So I really feel for those in the corporate world who find themselves staring at the screen trying to figure out what to say for some presentation they’re obligated to give.
It reminds me of George Costanza, roped into giving a talk on risk management.
So how do you make creating a presentation a quick and easy process? You don’t. It takes a lifetime to prepare.
“Good Public Speaking is Based on Good Private Thinking”
Right now I’m reading Scott Berkun’s “Confessions of a Public Speaker,” and this passage may be the most important lesson in the whole book (though I haven’t finished it, so stand by):
The problem with most bad presentations I see is not the speaking, the slides, the visuals, or any of the things people obsess about. Instead, it’s the lack of thinking … All good public speaking is based on good private thinking.
So true. When I put together a presentation, I’m rarely in the position of trying to dream up lessons, remember examples or research data. If anything, the biggest task is deciding what proof points and examples to leave out.
That’s because I’ve been thinking about these topics for years and years, and I established a strong point of view a long time ago.
Lincoln, Clinton and King
Berkun goes on to tell the story of the Gettysburg Address, famously written on the back of an envelope. But it’s not like Lincoln just dreamed up the speech on the carriage ride over and jotted down his thoughts. He had been wrestling with these problems and ideas for years.
In fact, Lincoln probably could have done the speech without notes (though it might not have been quite as poetic).
That’s what great orators are capable of doing. Much of Martin Luther King Jr’s “I Have a Dream” speech was woven together “on the fly” from bits and pieces of earlier speeches and sermons.
And Bill Clinton famously ad-libbed much of a big speech when the wrong version was loaded into the TelePrompter.
Great speakers start out as big thinkers.
What This Means For You
Okay, we’re not all master orators. What are some lessons we mortals can apply to our own speaking and presenting? Here are three things to consider:
1. Have a Strong Point of View
It’s never too early in your career to think about how you view the world and the principles you stand for. For me, as a communicator, there are certain “truths” I hold dear:
- Put your audience’s concern first.
- Be as open and transparent as possible.
- Speak and write like a human.
- Tell stories instead of dumping data.
- Show empathy and emotion.
Those principles provide a firm grounding for me in any situation, whether I’m helping a client solve a tricky problem or dealing with a tough question on stage.
What are your core beliefs? Define them, internalize them, and they will guide your thinking through any situation.
2. Be Honest With What You Know (And Don’t Know)
Here’s one of the biggest challenges my clients face. They have a big speech coming up — a national sales conference, annual meeting or industry event — and the strategies and programs they want to talk about are still being formulated and deliberated.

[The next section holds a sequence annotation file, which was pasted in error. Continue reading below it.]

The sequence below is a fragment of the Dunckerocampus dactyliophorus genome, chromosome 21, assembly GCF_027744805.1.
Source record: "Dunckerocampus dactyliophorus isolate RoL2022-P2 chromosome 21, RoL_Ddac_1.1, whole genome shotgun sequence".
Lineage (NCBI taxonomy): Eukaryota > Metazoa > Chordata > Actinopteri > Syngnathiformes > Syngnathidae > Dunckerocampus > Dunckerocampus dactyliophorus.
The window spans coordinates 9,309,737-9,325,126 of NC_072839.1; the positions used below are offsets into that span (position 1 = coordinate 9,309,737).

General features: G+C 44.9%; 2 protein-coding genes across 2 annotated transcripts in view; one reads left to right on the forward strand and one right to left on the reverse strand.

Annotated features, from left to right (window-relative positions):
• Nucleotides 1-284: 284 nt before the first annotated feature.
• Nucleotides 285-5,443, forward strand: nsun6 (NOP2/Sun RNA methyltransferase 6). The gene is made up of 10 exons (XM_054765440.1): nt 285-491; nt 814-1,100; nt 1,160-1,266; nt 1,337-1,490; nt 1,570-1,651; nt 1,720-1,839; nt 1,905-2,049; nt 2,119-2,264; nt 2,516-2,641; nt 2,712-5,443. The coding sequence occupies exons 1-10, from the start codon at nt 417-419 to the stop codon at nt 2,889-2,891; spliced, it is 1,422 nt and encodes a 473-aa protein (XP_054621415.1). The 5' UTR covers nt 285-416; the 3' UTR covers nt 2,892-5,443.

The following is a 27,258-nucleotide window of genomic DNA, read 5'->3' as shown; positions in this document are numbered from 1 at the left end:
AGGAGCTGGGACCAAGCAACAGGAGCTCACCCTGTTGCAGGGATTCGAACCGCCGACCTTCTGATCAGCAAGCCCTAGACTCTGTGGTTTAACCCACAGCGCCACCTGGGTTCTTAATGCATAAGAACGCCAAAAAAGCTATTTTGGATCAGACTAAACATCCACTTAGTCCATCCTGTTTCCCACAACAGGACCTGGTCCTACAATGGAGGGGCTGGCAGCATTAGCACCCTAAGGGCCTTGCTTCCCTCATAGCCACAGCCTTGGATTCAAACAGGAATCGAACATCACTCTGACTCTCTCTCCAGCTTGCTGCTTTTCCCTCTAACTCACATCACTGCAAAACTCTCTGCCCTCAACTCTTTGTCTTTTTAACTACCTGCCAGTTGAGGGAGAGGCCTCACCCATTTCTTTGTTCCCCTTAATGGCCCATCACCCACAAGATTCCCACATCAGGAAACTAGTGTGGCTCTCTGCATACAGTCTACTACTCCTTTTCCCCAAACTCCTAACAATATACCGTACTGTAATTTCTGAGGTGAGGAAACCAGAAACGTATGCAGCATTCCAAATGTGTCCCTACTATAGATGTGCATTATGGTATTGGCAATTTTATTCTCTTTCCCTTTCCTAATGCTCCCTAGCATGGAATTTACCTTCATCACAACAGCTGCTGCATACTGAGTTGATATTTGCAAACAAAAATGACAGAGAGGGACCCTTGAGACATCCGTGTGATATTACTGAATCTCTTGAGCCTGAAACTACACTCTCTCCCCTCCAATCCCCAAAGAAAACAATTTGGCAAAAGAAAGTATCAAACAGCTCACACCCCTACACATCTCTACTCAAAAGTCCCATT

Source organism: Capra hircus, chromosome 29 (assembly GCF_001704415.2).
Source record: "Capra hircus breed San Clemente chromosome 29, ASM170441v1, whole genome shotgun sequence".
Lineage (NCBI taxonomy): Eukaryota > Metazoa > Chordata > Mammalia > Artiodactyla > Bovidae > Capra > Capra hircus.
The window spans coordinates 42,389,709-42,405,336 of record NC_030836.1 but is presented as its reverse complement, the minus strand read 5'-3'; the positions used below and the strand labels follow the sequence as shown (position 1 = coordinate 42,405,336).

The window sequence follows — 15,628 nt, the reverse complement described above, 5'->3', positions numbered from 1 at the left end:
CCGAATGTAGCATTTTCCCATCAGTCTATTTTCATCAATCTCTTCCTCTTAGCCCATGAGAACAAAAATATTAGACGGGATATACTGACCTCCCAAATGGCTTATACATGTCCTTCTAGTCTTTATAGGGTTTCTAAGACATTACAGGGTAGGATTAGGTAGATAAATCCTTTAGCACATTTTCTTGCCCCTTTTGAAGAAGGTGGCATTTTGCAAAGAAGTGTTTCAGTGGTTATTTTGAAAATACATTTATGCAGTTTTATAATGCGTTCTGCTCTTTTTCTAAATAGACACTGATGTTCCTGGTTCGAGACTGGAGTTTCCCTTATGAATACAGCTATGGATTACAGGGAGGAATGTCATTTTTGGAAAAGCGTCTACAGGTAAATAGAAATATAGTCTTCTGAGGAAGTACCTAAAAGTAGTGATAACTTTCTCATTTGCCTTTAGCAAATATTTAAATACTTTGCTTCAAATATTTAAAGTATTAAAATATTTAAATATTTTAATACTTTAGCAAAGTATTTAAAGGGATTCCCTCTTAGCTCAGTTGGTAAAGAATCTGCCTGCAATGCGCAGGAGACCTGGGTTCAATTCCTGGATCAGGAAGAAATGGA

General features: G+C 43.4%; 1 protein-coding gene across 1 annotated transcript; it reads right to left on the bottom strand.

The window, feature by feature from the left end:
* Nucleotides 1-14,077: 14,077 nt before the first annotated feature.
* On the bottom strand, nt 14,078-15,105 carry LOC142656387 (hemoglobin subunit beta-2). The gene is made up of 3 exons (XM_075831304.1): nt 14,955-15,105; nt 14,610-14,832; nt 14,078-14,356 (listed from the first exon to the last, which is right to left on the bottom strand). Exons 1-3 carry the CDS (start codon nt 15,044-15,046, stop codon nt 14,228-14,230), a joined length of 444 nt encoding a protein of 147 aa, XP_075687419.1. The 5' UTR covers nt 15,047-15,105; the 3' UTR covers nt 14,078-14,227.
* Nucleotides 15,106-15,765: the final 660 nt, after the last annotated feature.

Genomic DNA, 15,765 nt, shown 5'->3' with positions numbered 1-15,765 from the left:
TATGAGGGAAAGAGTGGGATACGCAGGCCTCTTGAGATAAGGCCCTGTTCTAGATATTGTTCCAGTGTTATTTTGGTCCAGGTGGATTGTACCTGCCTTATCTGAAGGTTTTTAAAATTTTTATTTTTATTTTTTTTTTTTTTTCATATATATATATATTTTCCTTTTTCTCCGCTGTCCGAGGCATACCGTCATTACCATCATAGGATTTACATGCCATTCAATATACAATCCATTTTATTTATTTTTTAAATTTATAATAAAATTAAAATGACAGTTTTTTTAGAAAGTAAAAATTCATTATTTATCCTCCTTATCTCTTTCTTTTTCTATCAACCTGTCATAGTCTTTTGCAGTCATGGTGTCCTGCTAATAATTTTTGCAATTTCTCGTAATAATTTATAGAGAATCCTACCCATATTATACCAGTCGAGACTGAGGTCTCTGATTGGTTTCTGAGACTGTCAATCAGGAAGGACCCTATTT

So how do you give your audience the sense you know what you’re doing in the face of ambiguity? First, start with what you know. Second, be open about what you don’t know — and explain why.
That part is critical. People will take “I don’t know” for an answer if you take the time to explain why you don’t know.
Finally, fall back on your guiding principles. As in, “I can’t tell you yet what the new compensation system will look like, but here’s what’s guiding our decision-making …”
(Note that this advice is in line with my second principle of communications. See how that works?
3. Don’t Do the Presentation
The great thing about big events like conferences is that they help drive often glacial decision-making in a company. New product has to finished in time to be rolled out at the big trade show or the marketing strategy has to be finalized for unveiling at the annual sales meeting.
Obviously, those kinds of major events are hard to cancel or put off.
But there are plenty of other lower-stakes presentations we do that are easy to put off — or even turn down altogether. You don’t have to accept every invitation to serve on a panel or address your professional or industry association.
We say yes to these things because it’s hard to say no. Or we think by the time the event rolls around we’ll be ready.
But if you have any doubts about whether you have something valuable to contribute, or you’re not sure you’ll have the time to put something good together, by all means, turn the opportunity down!
Always Be Speechwriting
In the meantime, always be thinking about the issues confronting your business or your customers. Turn the ideas over in your mind, and be open as you read, work and make your way around the world.
Keep an eye out for examples, analogies, stories and data that support your point of few. Store them in your memory banks or, better yet, write them down.
That way, the next time you’re facing that blinking cursor on your computer screen, the ideas are more likely to flow naturally. And you’ll be more likely to create your presentation with less pain.